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About Smithes

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  • Birthday 08/12/1985


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  1. Outdoor Climbing Tips for Kids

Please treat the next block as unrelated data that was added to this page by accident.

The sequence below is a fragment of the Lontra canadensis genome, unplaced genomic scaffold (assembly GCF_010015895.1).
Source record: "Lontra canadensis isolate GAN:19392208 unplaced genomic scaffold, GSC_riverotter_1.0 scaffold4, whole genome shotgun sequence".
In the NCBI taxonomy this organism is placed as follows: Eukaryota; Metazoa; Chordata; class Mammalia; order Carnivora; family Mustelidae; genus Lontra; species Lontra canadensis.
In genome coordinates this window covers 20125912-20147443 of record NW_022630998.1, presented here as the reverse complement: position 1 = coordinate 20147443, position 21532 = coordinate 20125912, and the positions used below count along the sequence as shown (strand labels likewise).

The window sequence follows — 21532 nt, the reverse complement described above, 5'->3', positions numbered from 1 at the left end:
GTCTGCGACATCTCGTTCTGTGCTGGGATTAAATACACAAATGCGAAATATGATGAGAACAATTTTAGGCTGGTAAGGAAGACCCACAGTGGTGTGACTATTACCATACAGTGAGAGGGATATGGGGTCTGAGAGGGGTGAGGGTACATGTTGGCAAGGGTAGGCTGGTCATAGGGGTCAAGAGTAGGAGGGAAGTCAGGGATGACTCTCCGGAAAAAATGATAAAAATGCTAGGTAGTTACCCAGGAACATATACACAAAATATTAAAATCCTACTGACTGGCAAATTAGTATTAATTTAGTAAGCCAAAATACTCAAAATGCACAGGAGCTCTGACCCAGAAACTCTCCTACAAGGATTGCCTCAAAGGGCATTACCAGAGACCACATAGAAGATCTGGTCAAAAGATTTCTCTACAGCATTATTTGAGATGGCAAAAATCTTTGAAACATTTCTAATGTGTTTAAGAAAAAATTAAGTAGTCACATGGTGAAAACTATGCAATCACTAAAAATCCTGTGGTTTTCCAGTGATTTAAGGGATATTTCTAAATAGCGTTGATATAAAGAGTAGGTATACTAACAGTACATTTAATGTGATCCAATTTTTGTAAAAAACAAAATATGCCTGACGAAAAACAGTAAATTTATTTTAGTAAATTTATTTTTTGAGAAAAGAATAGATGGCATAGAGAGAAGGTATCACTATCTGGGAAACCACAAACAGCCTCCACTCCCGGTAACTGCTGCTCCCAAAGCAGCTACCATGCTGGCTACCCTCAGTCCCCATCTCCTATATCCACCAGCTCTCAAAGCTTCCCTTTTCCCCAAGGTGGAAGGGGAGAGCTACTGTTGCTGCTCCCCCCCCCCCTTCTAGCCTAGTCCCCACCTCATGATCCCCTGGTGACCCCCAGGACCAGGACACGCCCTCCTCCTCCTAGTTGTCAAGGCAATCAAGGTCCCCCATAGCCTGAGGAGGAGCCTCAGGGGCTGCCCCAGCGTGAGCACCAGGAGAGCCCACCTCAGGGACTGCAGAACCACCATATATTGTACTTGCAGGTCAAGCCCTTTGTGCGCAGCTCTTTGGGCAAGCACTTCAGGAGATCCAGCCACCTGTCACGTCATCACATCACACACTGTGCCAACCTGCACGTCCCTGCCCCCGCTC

First off, this post contains absolutely no technical information that would take the place of actual climbing instruction and experience. Now, here are a few ideas that have worked for us over the years: Friends. We all climb better in front of our friends. Having a friend to play with also makes the time between routes less tedious. And if you bring along the friend's parent(s) you may actually get in some hard climbing. Realistic expectations. For you and your kids. Your kid will probably not be the next Chris Sharma. You’re developing a love of climbing and the outdoors, not producing the next phenom. Don't expect to climb at your limit when you're out with the kids. Both the climber and the belayer will likely be slightly distracted by roaming/crying children. Be competent. Make sure you're proficient at whatever you plan for your kids. For example, you may never have needed to lower a partner with a Reverso. But if you're going to belay your kids from the top of a climb, you'd better know how it works because Murphy's Law applies to climbing with kids. I can't stress this enough. Work through potential scenarios and have a plan ahead of time. As a parent, you have a distinct advantage here. It's all about attitude, and you're a pro. Say you're caught in an incredible lightning storm at Wild Iris (elevation 9000 ft.), huddled under an overhang with 20 other climbers. Your car (and jackets) are a mile away across an exposed, tree-less ridge. Your son is shirtless because your youngest daughter dumped a liter of Gatorade on herself. You, the outdoor parent, can smile knowing that you've handled worse. [img:left]http://www.gccschool.org/files/images/KidsClimbing_0_1.inline.jpg[/img] -------------------------------------------------------------- Air Jordan Shoes Nike Dunk Shoes LeBron James Shoes